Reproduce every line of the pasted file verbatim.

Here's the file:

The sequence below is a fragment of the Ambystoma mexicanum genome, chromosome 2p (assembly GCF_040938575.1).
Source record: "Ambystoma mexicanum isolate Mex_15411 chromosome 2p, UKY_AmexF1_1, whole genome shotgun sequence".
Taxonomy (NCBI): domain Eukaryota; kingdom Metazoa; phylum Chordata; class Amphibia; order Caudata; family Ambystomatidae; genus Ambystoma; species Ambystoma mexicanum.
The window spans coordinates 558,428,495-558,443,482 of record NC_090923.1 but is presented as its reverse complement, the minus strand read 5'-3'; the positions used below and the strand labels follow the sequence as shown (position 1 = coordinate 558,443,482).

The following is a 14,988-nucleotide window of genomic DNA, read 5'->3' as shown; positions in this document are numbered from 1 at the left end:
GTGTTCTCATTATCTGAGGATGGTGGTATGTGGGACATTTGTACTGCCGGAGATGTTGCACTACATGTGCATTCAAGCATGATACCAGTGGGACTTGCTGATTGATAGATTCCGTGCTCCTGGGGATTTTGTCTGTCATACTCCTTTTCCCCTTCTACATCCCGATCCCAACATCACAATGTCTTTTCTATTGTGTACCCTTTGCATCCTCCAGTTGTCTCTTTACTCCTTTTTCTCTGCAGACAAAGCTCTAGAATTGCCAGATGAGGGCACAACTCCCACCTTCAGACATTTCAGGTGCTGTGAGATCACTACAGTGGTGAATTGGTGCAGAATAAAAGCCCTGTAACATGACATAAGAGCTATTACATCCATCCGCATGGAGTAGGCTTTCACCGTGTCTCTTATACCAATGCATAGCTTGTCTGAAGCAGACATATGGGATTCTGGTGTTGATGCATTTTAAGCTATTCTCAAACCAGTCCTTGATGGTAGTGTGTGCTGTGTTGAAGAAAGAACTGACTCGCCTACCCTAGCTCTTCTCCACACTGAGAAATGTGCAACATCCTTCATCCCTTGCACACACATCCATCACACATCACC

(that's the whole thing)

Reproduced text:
The sequence below is a fragment of the Ambystoma mexicanum genome, chromosome 2p (assembly GCF_040938575.1).
Source record: "Ambystoma mexicanum isolate Mex_15411 chromosome 2p, UKY_AmexF1_1, whole genome shotgun sequence".
Taxonomy (NCBI): domain Eukaryota; kingdom Metazoa; phylum Chordata; class Amphibia; order Caudata; family Ambystomatidae; genus Ambystoma; species Ambystoma mexicanum.
The window spans coordinates 558,428,495-558,443,482 of record NC_090923.1 but is presented as its reverse complement, the minus strand read 5'-3'; the positions used below and the strand labels follow the sequence as shown (position 1 = coordinate 558,443,482).

The following is a 14,988-nucleotide window of genomic DNA, read 5'->3' as shown; positions in this document are numbered from 1 at the left end:
GTGTTCTCATTATCTGAGGATGGTGGTATGTGGGACATTTGTACTGCCGGAGATGTTGCACTACATGTGCATTCAAGCATGATACCAGTGGGACTTGCTGATTGATAGATTCCGTGCTCCTGGGGATTTTGTCTGTCATACTCCTTTTCCCCTTCTACATCCCGATCCCAACATCACAATGTCTTTTCTATTGTGTACCCTTTGCATCCTCCAGTTGTCTCTTTACTCCTTTTTCTCTGCAGACAAAGCTCTAGAATTGCCAGATGAGGGCACAACTCCCACCTTCAGACATTTCAGGTGCTGTGAGATCACTACAGTGGTGAATTGGTGCAGAATAAAAGCCCTGTAACATGACATAAGAGCTATTACATCCATCCGCATGGAGTAGGCTTTCACCGTGTCTCTTATACCAATGCATAGCTTGTCTGAAGCAGACATATGGGATTCTGGTGTTGATGCATTTTAAGCTATTCTCAAACCAGTCCTTGATGGTAGTGTGTGCTGTGTTGAAGAAAGAACTGACTCGCCTACCCTAGCTCTTCTCCACACTGAGAAATGTGCAACATCCTTCATCCCTTGCACACACATCCATCACACATCACC